When an individual is born into this world, the first important decision to make on behalf of the newborn is giving him or her a name. The name is something that is carried from beginning to end. A name is a person’s connection to their identity and individuality. When a name is given, it is used for the sole purpose of being an identifier. As the individual endures the cycle of life, a name takes the form of representing the person’s place in this world.
Unfortunately, this world we live in isn’t perfect. In the United States, in the late 1600s many African Americans were born into slavery. Once slavery ended in 1865 segregation was the difficult situation inherited by African Americans.
Frieda Parker was born on September 9th, 1928. Her sister Winifred was born ten months later. The two were inseparable as they faced the reality of the world they lived in. Fortunately, the Parker Sisters had a strong family base. Their parents Frieda Alice Campbell Parker and Frederick Allen Parker were both distinguished college graduates. As parents, they stressed the importance of accountability, integrity, and the value of a good education.
Frieda and Winifred attended Crispus Attucks High School in Indianapolis, Indiana. The student body and faculty were all Black.
After graduating from high school, the Parker Sisters journeyed to West Lafayette, Indiana to continue their education at Purdue University in the fall of 1946. When they applied for University housing, their application was denied. The University had an unwritten policy stating African Americans couldn’t live in residence halls. It wasn’t by law, but by tradition that Blacks couldn’t live on campus. The town of West Lafayette was considered a sundown city. African Americans would have to leave by sundown. They were forced to live in a boarding house located miles away from campus in Lafayette, Indiana. The daily commute to and from campus forced the sisters to miss out on educational and social events.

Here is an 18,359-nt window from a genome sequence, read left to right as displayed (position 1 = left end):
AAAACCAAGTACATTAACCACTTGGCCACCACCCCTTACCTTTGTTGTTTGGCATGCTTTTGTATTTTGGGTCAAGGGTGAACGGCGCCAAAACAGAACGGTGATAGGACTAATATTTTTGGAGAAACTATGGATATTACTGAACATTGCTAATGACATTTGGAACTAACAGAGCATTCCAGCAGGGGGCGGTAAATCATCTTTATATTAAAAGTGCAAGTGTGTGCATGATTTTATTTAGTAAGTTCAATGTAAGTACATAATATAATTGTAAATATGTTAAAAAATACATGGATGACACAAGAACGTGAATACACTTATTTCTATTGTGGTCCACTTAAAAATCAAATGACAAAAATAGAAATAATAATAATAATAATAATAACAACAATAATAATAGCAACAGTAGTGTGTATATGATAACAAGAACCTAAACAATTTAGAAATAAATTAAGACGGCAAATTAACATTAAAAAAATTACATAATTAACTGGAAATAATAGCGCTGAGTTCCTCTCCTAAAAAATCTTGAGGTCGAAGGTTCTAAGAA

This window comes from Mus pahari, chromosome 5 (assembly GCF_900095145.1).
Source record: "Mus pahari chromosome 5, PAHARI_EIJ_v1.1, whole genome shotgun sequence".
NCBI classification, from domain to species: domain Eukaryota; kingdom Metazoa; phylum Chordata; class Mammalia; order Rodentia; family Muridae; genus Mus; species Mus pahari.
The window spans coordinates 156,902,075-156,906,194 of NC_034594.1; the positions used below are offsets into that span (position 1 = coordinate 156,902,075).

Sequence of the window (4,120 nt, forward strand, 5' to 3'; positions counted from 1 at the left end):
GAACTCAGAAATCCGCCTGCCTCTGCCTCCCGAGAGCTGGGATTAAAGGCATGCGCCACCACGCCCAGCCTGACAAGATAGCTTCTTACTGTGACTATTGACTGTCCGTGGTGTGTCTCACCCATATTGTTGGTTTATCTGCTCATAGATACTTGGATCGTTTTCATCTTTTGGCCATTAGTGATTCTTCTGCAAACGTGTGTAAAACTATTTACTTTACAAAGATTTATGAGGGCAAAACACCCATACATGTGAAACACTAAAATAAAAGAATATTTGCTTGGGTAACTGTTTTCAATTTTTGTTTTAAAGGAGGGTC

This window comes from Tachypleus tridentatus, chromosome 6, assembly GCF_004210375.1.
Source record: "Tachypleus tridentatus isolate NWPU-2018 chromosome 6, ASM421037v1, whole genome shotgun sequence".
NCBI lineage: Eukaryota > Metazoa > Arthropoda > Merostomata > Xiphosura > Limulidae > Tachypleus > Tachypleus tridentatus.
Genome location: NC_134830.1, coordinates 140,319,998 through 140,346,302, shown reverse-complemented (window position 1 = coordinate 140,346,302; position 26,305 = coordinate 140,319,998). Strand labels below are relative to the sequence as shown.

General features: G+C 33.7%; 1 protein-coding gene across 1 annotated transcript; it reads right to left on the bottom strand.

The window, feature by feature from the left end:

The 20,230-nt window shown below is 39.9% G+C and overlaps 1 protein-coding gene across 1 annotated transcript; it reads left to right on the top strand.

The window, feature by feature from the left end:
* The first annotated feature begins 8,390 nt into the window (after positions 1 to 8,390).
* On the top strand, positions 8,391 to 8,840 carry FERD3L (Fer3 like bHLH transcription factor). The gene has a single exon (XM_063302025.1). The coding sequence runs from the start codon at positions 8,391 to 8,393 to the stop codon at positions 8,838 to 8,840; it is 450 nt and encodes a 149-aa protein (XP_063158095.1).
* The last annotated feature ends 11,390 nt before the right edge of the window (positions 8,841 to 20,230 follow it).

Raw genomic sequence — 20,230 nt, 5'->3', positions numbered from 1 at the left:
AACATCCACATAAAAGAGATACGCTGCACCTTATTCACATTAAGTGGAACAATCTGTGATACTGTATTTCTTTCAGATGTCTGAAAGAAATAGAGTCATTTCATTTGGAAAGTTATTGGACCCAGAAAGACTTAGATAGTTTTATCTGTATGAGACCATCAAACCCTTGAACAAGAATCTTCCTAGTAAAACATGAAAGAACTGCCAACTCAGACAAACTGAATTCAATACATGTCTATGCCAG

With help from their father, Frieda and Winifred challenged the unwritten policy due to the fact that Purdue is a land grant school in Indiana that was supported by people who pay taxes. The Parkers were a tax-paying family in the state of Indiana and because of that, they felt they had the right to reside in the dormitory. The sisters turned to the local Black community for support. They also went on a letter-writing campaign. One of the letters reached the desk of Indiana Governor Ralph Gates. The Governor agreed to take up the family cause as he pressured the University.
The barriers were officially broken in January of 1947 when housing discrimination on campus came to an end. The Parker Sisters were among the first Black women to move in the Bunker Hill residence halls.
They would go on to graduate from Purdue in 1950. Frieda sustained a 50-year career as an educator, and Winifred worked as a microbiologist.
Seven years after being diagnosed with Alzheimer’s disease, Winifred died in 2003. Frieda passed away in 2020.
Fueled by a recommendation from Renee Thomas, Director of Purdue’s Black Culture Center, the Parker Sisters legacy lives on. Griffin North and South dorms will be renamed Frieda Parker Hall and Winifred Parker Hall. The two residence halls are adjacent to the Black Cultural Center. The official unveiling is scheduled for October 3rd, 2021.
The Parker Sisters’ names will always be linked to their fight for equality and the right to live in the residence halls at Purdue University. Frieda and Winifred fought for their right in 1946. Seventy-five years later the trailblazing alumnae are honored as their names will be placed on the buildings they fought to reside in. Seventy-five years ago the mission started. Seventy-five years later the Parker Sisters’ names and their mission comes full circle.